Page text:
But the offer of this book for free is without obligation. Just note the coupon expires on September 20. A review or a rating on your usual haunt would be much appreciated.

In addition, five paperback copies will be given away via Goodreads Giveaway program

Goodreads Book Giveaway

The Ninja and the Diplomat by Hock G. Tjoa

The Ninja and the Diplomat

by Hock G. Tjoa

Giveaway ends October 15, 2015.

See the giveaway details
at Goodreads.

Enter Giveaway

Monday, September 7, 2015

China and the South China Sea

History demonstrates incontrovertibly that nations do what they do because they can. It is one of the more flippant reasons Dick Cheney is reported to have given in answer to the question why the U. S. invaded Iraq.

When Britain ruled the waves, no foreign ship nor citizens nor indeed nations were safe. Remember the War of 1812? The British burned Washington DC all because the U. S. objected to the seizure of American ships (sailing perhaps to trade with and/or aid the French) and the impressment of Americans into the British navy. Things could have gotten uglier but for the realization on the part of the Brits that they had a great deal more to lose in Canada. (That they lost it in the end didn't happen until over a hundred years later, so it doesn't matter.) The Brits found easier naval operations to execute, including two Opium Wars visited upon China in the name of free trade. 

On its part, America took to heart Alfred Mahan's dictum to ensure its own "possession of that overbearing power on the sea which drives the enemy's flag from it, or allows it to appear only as a fugitive; and which, by controlling the great common, closes the highways by which commerce moves to and from the enemy's shores." Certainly it reinforced the Monroe Doctrine, though it is not clear what the Latin Americans thought then. (What they think now is clear.)

The surprise and indignation displayed over China's actions and intentions in the South Sea has a self-serving ring. The above map showing the People's Republic now infamous  "9 dotted line" is by U.S. Central Intelligence Agency - Asia Maps — Perry-Casta├▒eda Map Collection: South China Sea (Islands) 1988. Licensed under Public Domain via Wikimedia Commons. What China really intends to achieve remains a mystery. Is it the possibility of energy reserves to be gained? Or is it simply to demonstrate that it now can do this?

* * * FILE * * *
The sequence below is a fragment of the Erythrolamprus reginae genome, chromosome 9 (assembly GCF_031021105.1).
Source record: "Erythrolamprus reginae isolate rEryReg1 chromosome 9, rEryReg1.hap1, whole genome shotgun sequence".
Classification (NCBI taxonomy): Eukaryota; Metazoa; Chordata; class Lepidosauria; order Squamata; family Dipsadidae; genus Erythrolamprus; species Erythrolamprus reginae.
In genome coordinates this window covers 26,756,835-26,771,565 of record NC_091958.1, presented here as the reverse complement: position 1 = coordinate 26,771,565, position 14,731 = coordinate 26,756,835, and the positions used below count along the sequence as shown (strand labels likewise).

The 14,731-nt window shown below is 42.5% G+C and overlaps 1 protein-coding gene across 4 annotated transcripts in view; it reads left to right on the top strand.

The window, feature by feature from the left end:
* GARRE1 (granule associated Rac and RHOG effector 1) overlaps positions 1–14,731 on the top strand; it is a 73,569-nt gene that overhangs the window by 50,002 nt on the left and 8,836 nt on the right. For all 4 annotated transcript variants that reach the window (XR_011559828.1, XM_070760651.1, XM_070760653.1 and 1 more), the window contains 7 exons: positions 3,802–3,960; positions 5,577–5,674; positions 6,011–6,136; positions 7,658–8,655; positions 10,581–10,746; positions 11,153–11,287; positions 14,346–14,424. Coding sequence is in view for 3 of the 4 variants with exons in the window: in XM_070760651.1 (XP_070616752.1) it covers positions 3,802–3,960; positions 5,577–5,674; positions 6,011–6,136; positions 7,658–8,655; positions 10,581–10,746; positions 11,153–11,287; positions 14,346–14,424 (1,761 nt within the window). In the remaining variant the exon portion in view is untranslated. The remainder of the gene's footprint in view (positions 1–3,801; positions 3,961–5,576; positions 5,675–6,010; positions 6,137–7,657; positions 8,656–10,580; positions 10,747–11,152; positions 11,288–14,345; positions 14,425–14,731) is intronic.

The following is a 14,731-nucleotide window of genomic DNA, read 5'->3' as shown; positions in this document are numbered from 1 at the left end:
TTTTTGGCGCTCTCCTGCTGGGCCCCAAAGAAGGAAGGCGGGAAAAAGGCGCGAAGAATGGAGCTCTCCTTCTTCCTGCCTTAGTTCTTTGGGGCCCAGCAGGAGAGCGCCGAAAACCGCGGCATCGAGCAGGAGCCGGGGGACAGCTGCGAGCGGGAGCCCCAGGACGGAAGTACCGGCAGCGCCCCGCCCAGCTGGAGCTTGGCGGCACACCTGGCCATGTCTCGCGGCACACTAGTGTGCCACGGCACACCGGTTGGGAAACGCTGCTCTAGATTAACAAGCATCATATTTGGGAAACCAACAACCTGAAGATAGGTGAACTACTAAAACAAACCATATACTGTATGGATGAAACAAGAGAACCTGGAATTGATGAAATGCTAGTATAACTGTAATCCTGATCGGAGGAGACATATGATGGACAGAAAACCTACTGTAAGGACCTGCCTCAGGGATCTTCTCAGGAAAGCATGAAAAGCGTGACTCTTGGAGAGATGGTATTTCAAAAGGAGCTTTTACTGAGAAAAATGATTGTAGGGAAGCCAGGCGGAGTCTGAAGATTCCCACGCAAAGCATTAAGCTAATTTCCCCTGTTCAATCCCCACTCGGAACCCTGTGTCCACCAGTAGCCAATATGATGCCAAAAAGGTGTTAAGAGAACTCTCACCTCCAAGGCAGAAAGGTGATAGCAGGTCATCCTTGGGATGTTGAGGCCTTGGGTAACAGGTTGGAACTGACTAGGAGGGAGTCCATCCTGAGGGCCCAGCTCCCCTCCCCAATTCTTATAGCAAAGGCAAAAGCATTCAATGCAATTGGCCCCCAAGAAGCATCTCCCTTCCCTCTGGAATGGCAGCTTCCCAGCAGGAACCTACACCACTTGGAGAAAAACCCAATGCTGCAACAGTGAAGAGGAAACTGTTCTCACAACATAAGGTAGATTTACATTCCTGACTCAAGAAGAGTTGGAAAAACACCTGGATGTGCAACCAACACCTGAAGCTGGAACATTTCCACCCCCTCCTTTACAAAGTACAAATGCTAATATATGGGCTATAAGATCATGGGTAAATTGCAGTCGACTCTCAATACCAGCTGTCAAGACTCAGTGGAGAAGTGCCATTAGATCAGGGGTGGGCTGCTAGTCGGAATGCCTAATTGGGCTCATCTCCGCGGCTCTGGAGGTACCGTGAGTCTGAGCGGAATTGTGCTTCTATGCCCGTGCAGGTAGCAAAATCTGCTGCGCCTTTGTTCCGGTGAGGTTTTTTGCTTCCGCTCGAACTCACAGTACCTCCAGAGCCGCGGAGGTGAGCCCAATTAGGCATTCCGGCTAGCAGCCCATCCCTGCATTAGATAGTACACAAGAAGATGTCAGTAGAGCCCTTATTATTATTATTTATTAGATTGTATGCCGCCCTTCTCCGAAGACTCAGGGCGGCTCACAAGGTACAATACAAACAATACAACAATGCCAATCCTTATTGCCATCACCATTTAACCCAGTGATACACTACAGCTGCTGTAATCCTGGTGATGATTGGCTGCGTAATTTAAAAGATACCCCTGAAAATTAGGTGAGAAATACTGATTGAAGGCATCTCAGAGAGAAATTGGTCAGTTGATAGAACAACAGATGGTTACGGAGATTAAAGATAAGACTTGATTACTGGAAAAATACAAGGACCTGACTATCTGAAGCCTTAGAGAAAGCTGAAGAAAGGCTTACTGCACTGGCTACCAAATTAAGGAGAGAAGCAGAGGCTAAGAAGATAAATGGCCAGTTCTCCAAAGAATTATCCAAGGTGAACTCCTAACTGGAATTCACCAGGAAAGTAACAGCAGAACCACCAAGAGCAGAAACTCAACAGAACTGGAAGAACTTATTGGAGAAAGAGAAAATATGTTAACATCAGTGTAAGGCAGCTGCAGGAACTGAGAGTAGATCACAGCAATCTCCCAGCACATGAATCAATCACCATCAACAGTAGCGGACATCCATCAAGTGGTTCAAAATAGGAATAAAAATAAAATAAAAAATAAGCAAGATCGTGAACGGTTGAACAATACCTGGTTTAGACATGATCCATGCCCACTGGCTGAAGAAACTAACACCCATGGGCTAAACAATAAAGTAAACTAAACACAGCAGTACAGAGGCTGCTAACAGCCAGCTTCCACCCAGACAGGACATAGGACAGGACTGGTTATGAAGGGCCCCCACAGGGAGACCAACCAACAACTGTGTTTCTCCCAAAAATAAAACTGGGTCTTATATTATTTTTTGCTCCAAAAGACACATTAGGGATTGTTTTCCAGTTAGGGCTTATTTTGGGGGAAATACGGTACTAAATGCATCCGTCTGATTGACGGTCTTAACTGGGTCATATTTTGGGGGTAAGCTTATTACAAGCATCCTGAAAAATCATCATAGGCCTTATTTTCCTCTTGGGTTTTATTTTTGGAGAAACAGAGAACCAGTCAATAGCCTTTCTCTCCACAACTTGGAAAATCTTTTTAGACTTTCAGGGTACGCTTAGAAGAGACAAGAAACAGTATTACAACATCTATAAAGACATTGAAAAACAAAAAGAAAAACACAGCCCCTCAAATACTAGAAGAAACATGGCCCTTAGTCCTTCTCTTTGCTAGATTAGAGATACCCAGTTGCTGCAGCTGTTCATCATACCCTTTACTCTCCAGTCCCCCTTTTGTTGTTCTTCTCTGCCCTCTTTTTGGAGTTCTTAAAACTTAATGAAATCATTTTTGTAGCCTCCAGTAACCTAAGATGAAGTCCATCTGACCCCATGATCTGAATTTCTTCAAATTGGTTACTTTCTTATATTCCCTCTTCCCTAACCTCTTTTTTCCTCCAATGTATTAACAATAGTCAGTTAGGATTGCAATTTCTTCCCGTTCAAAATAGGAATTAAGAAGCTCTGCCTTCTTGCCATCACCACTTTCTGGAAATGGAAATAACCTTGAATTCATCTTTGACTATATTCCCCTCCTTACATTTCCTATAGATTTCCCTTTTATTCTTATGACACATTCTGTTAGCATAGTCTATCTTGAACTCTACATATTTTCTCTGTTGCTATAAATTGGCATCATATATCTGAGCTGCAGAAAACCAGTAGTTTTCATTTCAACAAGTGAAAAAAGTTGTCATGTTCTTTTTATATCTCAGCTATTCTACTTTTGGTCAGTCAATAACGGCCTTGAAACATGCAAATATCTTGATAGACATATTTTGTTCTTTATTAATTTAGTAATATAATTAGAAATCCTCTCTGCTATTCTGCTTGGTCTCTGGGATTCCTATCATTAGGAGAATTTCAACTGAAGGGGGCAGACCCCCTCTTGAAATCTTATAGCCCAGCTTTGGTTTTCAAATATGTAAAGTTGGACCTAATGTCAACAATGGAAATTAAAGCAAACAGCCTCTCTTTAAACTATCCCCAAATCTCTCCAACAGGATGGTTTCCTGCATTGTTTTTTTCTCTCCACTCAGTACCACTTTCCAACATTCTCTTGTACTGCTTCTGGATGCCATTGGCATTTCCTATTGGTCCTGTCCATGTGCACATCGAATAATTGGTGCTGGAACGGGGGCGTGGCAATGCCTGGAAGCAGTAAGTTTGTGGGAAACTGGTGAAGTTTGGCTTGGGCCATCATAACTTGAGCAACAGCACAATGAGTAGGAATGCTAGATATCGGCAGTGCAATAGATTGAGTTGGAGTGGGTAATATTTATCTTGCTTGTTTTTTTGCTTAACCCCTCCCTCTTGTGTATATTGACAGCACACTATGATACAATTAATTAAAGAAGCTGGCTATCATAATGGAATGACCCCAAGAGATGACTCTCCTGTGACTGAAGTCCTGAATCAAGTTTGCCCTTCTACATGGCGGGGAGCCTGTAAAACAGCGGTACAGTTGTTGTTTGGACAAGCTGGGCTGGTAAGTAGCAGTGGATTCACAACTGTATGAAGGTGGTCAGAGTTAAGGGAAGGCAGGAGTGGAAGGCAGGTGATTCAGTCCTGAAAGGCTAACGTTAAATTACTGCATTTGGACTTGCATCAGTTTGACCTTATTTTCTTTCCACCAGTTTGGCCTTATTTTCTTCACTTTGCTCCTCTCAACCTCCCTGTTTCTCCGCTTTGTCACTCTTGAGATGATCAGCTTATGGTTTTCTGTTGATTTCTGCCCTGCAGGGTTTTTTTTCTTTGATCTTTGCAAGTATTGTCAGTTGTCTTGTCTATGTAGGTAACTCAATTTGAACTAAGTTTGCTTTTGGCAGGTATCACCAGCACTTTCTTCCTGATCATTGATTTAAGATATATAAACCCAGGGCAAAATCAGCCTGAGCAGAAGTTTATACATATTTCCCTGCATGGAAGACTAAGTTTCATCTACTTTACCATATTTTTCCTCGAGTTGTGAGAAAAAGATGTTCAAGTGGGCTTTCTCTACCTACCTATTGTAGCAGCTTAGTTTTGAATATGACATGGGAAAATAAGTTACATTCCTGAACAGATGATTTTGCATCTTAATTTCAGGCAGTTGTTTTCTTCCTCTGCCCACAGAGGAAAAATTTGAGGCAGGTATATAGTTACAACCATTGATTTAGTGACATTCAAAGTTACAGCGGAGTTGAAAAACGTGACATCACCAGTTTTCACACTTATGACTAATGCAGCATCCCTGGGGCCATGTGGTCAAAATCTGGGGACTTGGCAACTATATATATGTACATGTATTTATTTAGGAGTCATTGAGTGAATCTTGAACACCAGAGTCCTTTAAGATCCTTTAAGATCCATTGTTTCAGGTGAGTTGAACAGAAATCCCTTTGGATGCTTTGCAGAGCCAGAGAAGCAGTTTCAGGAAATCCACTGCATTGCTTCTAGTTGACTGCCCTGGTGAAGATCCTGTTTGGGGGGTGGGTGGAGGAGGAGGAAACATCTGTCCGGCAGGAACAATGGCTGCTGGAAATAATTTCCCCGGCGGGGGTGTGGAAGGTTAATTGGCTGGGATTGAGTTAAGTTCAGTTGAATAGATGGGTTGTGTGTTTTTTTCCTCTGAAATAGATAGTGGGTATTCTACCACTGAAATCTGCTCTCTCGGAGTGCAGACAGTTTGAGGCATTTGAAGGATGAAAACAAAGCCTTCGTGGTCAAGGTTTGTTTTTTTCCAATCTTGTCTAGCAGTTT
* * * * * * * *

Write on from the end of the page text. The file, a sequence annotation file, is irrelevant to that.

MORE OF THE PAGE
The Ninja and the Diplomat, now available although technical issues remain, explores this tangentially. Spymaster Wang and an assistant finance minister discuss this, touching on directional drilling and binding arbitration among other subjects, and concluding with the following excerpt:

“Thank you for this lesson. I do not know what a national security expert or a finance minister should do in a dispute involving military and foreign policy interests. But I was concerned from a national security point of view.”
“And I am concerned from an economic financial point of view,” interrupted Zhang. “It really bothers me that those who are ready to go to the brink of war have not counted the cost of their preference or weighed it against the cost of the alternatives.”

“You were right, Comrade Zhang,” agreed Wang. “Your views are not only unconventional, they are heretical. If we believed in wizards and witches, you would be dealt with accordingly.”

The assistant minister laughed, but insisted, “The water is far and the fire is near. Why are we so stupid?” 

Wednesday, September 2, 2015

China and Japan

Even a casual observer of world affairs must have noticed the tensions, rivalry, and sometimes antagonism, between Japan and China. 

Not many decades ago, Japan enjoyed the limelight as THE wonder economy, with world beating brands like Sony and Toyota. This fueled its ever-present sense of destiny and desire to rank among world class leaders. Its industrialists enjoyed treatment in apartheid South Africa as 'honorary whites' and some of its thinkers and leaders wrote of The Japan that Can Say No (1989).  

The twenty-first century, however, seemed prepared to accept another Asian nation in the front ranks of nations. But the rivalry has deep historical roots. Current arguments over whether or not holocaust-like atrocities were committed and who is to be master of a handful of rocky islands date only to the end of the late nineteenth centuries. Apropos the latter question, I found the following map which also appears in The Ninja and the Diplomat (to be released in a week or two). It is by Maximilian D├Ârrbecker (Chumwa) [CC BY-SA 2.0 (], via Wikimedia Commons, and shows the Air Defense Identification Zone as defined by China (CADIZ), Japan (JADIZ), and Korea (KADIZ). The islands in dispute, called Senkaku by the Japanese and Diaoyu by the Chinese, are located very close to the northeast of Taipeh.

I should make clear that The Ninja (short title), volume 2 in The Chinese Spymaster series, is not devoted to geopolitical considerations. There are two or three dialogues given over to that. But it explores also a very personal facet of the complicated feelings the Japanese and the Chinese have for each other. Here is an extract:

I apologize for my disobedience, Revered Father, and make no excuses for myself. I do not regret what I did. But it pains me, really and truly, to have caused you grief and anger. Yes, I know that you threw me out of the family business in a rage over my choice to marry my Sakura because you thought I was betraying you. Yes, I married a Chinese woman. You did not care that she came from Taiwan and not the mainland, that she and I had met at a Japanese university, or that she became more Japanese than any woman I have ever met.

She was meant to be only a plaything at college. Who could have foretold that we would fall in love? When I hinted at her existence, you and Mother refused to listen any further. You made me pay court to numerous daughters of your esteemed business colleagues. You sent me away on long trips to learn the business, so you said. You and Mother warned me of your implacable refusal to consider a Chinese daughter-in-law, even though I pledged to you my unquenchable hatred for China.